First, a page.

After dinner I set about cleaning all the cords, and decided I would mount the ethernet switch on the wall, using some Command adhesive squares. But I didn’t have ones that could hold that much weight, so I drove to Walgreens around nine.
While I was there I remembered I had snapped the shoelace on my brown shoes the other day, and I should probably get some new laces. This somehow made the trip less pathetic, because possibly I could be getting these new laces because I was going out. Look at me, everyone! Buyin’ shoelaces. Maybe goin’ out on the town to cut rugs. Won’t say I ain’t.
So that was my weekend. That, and polishing up a few details on the new site. New and improved!
SO WHERE’S THE RETRO ART oh be still. This year it’s photography on the top, but before you get depressed about that, all the banners that were going to go up top have been moved to the main index page, which now resets every Monday.
2017 is the 20th anniversary of the Bleat. I think I would be amazed and delighted to see what it became. But in the short-term, I’m frustrated by my limited skill set.. There are some long-lasting sites out there whose designs are not even designs, just flensed bones, so I think at least I have novelty working for me. I want the page to look different every day, but be familiar; I want every week to have a new theme, but belong to the week before and the week after. At the start of the year I want to give you something NEW.
But really, it’s more of the same. I’m looking through what’s planned for the year to come, and it’s more of the same - because that’s what I want to provide. I’ve carved out certain themes. The more I add, the more the site becomes a resource, a compendium, an accumulation of meditations on 20th century culture. This isn’t the objective, really - it’s the side effect of doing this every weekday. The main objective is to give you something to enjoy.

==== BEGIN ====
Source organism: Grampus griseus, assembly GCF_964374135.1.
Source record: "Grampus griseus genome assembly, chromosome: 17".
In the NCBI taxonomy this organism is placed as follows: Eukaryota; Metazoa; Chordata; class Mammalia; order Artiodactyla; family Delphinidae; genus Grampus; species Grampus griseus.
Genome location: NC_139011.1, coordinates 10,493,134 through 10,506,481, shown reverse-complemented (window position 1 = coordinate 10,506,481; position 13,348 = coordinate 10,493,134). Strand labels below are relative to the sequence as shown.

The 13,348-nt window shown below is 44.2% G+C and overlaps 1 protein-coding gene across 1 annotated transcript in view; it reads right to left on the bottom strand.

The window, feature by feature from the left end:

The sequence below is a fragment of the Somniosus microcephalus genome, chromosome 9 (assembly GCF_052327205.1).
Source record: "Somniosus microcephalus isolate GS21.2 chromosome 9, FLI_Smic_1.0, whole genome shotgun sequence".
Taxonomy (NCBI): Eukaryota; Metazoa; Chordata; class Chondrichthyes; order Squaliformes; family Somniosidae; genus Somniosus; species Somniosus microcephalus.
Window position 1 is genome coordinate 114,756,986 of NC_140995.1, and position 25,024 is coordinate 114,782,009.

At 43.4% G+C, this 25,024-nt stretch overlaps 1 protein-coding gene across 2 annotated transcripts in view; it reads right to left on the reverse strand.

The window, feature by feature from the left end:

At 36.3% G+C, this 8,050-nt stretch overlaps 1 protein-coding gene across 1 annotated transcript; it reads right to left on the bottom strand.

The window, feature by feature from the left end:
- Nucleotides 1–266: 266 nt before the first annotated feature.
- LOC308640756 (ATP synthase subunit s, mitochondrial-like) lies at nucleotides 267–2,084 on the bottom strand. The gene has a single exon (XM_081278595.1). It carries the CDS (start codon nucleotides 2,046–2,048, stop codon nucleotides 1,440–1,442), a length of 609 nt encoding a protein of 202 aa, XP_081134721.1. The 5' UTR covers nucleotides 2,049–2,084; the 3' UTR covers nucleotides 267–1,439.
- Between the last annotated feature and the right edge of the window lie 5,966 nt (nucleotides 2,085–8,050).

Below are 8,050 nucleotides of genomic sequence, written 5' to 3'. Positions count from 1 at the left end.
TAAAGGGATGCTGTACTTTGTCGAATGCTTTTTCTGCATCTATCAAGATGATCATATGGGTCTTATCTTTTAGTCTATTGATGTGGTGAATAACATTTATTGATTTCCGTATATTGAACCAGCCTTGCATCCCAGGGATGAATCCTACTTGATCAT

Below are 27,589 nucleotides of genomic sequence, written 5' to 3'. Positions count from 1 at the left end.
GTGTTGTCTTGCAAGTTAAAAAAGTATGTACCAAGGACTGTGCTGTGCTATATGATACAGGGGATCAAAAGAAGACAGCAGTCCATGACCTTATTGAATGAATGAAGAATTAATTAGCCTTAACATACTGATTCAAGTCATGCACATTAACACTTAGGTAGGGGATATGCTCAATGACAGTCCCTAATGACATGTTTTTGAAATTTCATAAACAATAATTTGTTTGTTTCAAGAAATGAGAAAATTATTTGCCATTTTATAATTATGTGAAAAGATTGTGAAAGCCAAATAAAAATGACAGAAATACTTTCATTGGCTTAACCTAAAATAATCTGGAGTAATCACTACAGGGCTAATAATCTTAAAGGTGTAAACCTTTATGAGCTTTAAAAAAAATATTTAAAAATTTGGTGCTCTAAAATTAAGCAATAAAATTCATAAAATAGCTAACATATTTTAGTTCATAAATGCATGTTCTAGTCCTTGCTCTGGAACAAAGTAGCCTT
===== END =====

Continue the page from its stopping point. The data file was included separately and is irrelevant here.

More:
So what’s en route? Aside from the Bleat, there’s about 550 pages of updates en route. Now if you’ll forgive me, I have to start on 2018.
Magazines and newspapers were full of fake Ripleys. They matched the style and layout. Everyone knew they weren't Ripley, but who cared? Here were AMAAZING things!
Except they were prety lame. This one was called "Food for Thought," by Robert Pilgrm. Let's take a look.
Mrs. F. B. Southard's husband was a railroad man; he shows up in Poor's Directory of Railroad Officials.
Well, perhaps, but history usually says the Officer of the Table "called for attention, announcing 'The King is about to ear his egg!" The rest seems true.
Parisians came in whole families to admire their sovereign's dexterity with an egg. In an almost religious hush, he would knock the samll end off the egg with a single stroke of his fork.
So that's where Guillotine got the idea.
Here are two sounds that most everyone understood in 1942:
The Beethoven, of course, is dot-dot-dot-dash, or V, or V for Victory. The laugh? Everyone knew the dirty chuckle.
Welcome to The Year of Gildy. We’ll do the four movies over the next few months. Friday’s “LISTEN” will be devoted to the amazing wealth of custom cues the radio show produced, including its charming theme.
The movie doesn’t use the charming theme. Instead it’s this strange thing - an old nursery-rhyme tune that starts quoting Mahler, of all things.